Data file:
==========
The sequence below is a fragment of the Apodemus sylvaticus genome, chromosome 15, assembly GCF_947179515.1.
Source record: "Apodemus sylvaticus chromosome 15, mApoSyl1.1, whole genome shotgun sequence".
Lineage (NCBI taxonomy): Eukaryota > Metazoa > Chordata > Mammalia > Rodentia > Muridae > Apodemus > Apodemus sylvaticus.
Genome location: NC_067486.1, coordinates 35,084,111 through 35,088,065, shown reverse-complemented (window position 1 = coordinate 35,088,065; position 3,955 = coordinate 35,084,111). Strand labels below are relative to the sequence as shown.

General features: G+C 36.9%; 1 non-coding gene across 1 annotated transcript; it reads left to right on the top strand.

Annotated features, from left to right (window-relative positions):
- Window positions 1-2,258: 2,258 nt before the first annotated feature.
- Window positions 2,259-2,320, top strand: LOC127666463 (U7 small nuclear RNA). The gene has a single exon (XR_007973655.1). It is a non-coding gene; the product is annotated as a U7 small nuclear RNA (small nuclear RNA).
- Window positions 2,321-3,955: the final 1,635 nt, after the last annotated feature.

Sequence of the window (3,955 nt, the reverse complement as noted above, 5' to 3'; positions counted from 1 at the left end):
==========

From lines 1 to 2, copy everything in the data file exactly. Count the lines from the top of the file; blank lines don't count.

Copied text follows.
The sequence below is a fragment of the Apodemus sylvaticus genome, chromosome 15, assembly GCF_947179515.1.
Source record: "Apodemus sylvaticus chromosome 15, mApoSyl1.1, whole genome shotgun sequence".